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Mon July 23, 2012
Penn State's Wins Since 1998 Vacated, Hit With $60M Fine
Originally published on Tue July 24, 2012 12:52 pm
STEVE INSKEEP, HOST:
It's MORNING EDITION, from NPR News. Good morning. I'm Steve Inskeep.
Penn State says it accepts the sanctions announced this morning by the NCAA. College sports' governing body announced punitive sanctions against Penn State University after the child sex abuse scandal that has tainted the reputation of the football program and the former coach, the late Joe Paterno. Penn State will be fined $60 million and lose 14 years of victories, from 1998 to 2011, among other penalties. Here's the NCAA president, Mark Emmert.
MARK EMMERT: No price the NCAA can levy will repair the grievous damage inflicted by Jerry Sandusky on his victims. However, we can make clear that the culture, actions and inactions that allowed them to be victimized will not be tolerated in collegiate athletics.
INSKEEP: Let's talk more about this with NPR's Joel Rose, who's covering the story. He's in State College, Pennsylvania. Joel, good morning.
JOEL ROSE, BYLINE: Good morning, Steve.
INSKEEP: We mentioned $60 million. We mentioned these victories being vacated. But that's not all the penalties.
ROSE: No. These - the NCAA describes these sanctions as unprecedented, and they are pretty extraordinary. You know, we got the $60 million fine, which NCAA officials say is equal to one year's revenue for the football program. That program will also face a four-year ban on post-season bowl game appearances, and will lose 10 athletic scholarships a year. Current players are allowed to transfer without losing eligibility. You know, taken together, that is - that's going to be very painful from a competition standpoint for this team.
INSKEEP: Oh, you think that through, yeah. It's like they can't get - they can't feel the strong a team as their opponents. Players are not going to be very motivated to go there, knowing they can't play in a bowl game, and they might even lose some of their current players.
ROSE: That's right. I mean, it's not the death penalty, which had been on the table. But it's pretty bad for the football program, from a competition standpoint.
INSKEEP: Although Penn State officials seem to have accepted this, according to a statement they put out.
ROSE: They did. You know, Penn State president Rodney Erickson was ready with a statement this morning saying that the university accepts the penalties and the corrective actions that were handed down by the NCAA, and Erickson emphasized that the school needs to create a culture in which people are not afraid to speak up. And he also emphasized that the $60 million fine that we mentioned, Penn State is going to be using that to pay into a fund to help support programs for the detection, prevention and treatment of child abuse.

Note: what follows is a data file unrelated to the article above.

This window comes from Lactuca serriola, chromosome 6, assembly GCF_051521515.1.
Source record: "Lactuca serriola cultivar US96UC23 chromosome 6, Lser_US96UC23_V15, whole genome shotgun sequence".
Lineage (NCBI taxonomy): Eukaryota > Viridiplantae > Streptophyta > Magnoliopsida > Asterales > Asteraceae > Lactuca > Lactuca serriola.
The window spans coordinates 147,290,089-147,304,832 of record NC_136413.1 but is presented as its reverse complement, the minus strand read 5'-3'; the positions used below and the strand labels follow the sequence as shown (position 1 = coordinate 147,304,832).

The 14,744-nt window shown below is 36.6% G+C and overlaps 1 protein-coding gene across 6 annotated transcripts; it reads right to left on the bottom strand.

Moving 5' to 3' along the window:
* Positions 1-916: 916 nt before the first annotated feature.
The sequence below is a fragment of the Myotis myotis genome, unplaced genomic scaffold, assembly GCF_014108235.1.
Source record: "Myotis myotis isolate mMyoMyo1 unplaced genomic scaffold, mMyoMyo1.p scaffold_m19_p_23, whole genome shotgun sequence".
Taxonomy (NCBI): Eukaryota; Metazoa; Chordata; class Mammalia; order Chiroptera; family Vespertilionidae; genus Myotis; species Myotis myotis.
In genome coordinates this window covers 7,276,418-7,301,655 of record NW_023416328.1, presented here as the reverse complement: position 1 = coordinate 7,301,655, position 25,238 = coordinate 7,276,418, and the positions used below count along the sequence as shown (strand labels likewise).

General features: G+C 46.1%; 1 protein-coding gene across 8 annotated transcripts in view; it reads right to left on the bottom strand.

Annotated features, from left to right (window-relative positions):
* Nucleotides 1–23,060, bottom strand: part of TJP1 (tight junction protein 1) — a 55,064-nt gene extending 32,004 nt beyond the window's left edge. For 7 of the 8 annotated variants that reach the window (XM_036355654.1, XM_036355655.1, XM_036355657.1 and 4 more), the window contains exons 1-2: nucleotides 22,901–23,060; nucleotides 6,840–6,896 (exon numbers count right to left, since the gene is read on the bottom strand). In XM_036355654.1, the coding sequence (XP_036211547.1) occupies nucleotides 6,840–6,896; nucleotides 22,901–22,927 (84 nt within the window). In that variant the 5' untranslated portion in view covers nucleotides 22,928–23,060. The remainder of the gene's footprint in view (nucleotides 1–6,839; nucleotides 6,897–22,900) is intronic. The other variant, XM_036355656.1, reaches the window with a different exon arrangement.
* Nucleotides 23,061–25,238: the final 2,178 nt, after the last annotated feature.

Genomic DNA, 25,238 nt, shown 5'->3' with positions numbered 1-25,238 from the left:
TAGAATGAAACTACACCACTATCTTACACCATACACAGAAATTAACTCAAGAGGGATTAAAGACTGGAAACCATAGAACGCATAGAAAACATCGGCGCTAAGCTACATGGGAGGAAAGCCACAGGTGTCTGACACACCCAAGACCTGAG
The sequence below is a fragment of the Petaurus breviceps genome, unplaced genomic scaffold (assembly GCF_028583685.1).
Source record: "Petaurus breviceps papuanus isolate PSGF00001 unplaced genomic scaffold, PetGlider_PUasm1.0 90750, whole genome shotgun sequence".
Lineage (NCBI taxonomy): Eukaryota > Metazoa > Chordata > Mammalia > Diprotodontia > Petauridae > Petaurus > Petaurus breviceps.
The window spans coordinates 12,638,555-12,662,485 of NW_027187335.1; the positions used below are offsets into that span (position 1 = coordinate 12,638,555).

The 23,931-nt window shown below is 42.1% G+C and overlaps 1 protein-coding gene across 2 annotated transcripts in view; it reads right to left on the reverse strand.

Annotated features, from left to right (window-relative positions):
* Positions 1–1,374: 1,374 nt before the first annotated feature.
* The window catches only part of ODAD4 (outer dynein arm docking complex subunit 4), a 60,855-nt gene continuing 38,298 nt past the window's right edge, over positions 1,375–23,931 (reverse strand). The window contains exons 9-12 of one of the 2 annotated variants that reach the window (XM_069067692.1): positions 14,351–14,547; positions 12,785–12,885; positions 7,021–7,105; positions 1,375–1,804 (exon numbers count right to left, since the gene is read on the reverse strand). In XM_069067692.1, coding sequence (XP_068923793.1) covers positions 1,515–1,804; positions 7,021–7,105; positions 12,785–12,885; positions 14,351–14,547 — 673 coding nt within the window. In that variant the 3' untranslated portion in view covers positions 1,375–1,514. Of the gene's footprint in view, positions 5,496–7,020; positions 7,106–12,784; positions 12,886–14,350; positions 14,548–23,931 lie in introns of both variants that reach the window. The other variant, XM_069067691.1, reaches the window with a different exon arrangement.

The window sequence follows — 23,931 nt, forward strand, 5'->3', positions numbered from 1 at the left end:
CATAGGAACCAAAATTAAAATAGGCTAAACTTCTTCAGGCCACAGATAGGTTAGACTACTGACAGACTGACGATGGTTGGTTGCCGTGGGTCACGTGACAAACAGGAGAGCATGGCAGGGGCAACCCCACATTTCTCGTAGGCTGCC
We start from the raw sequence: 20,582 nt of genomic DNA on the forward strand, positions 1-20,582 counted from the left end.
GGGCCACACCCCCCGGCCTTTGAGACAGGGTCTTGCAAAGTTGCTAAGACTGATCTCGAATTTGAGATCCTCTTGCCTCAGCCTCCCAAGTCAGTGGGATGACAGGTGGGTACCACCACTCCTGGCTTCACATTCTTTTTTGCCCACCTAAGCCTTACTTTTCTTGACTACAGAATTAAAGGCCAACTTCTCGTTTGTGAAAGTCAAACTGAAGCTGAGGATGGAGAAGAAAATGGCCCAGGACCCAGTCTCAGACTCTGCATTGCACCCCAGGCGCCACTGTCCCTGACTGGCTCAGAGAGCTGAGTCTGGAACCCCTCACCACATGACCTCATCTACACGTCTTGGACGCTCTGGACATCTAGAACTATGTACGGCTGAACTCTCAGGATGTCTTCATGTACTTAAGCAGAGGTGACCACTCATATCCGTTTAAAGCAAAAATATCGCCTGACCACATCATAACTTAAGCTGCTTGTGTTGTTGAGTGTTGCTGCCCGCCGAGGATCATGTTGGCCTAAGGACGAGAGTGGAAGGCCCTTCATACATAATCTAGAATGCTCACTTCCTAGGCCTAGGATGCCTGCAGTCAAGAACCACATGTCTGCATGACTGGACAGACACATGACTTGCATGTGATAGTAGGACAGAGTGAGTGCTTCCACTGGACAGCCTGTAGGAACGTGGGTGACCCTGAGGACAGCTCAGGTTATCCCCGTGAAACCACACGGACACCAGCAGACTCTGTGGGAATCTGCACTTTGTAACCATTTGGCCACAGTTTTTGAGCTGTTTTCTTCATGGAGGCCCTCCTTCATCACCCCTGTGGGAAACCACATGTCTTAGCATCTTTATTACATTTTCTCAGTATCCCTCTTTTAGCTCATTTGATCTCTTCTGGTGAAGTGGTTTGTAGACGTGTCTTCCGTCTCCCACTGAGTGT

INSKEEP: Remarkable, this mention of trying to change the culture, because Penn State - as everyone knows by knows by now - was the school where it seemed the culture was absolutely right, and the NCAA seems to be saying here that the culture was absolutely wrong.
ROSE: The NCAA officials said that in no uncertain terms, you know, that the egregious nature of what happened here is what prompted these unprecedented sanctions and penalties for Penn State football. You know, the NCAA usually gets involved when there's an issue on the field, when there's a question of competitive advantage, and when one team is getting an unfair advantage through recruiting violations, or something like this. That's usually when you see the NCAA step in. But in this case, you know, this is obviously something totally different. And the NCAA did step in and said that not only did they have the authority to act because of the cover up of criminal - of criminal behavior, but that they had the responsibility to do it, because of what happened here.
INSKEEP: I want to make sure I understand one of the smaller sanctions, but one of the more striking ones: the penalty that says that Penn State loses 14 years of football victories, going back to 1998, under Joe Paterno. Does this mean that Paterno is no longer the winning-est coach in college football history, which he had become late in his career?
ROSE: As I understand it, that's exactly what it means. You know, it was a huge point of pride with Penn Staters, that Joe Paterno was the winning-est coach in Division IA football history, with 409 wins, and he's now lost 111 of them, I believe. And that, you know, knocks him back well out of the top spot. And, you know, if you're a victim of one of these crimes, I mean, I'm not sure how much that will do for you. But, I mean, as a symbolic gesture, it's big, and it's very big. It's a real blow to the Penn State pride, here.
INSKEEP: Well, it knocks him out of the college football conversation. There would have to be these awkward mentions of Joe Paterno, whenever there was a coach with a lot of wins, for years and years and years to come. And now he can just be erased. Essentially, that's what happens, there.
ROSE: I think the NCAA would like it that way, yeah. I think that's a remarkable punishment for one man.
INSKEEP: And one of many punishments issued to Penn State today. Joel, thanks very much.
ROSE: Sure. Thanks for doing it.
INSKEEP: That's NPR's Joel Rose in State College, Pennsylvania, where he's gathering in reaction to news that Penn State has been fined $60 million, among other punishments, for covering up or overlooking child sex abuse. Transcript provided by NPR, Copyright NPR.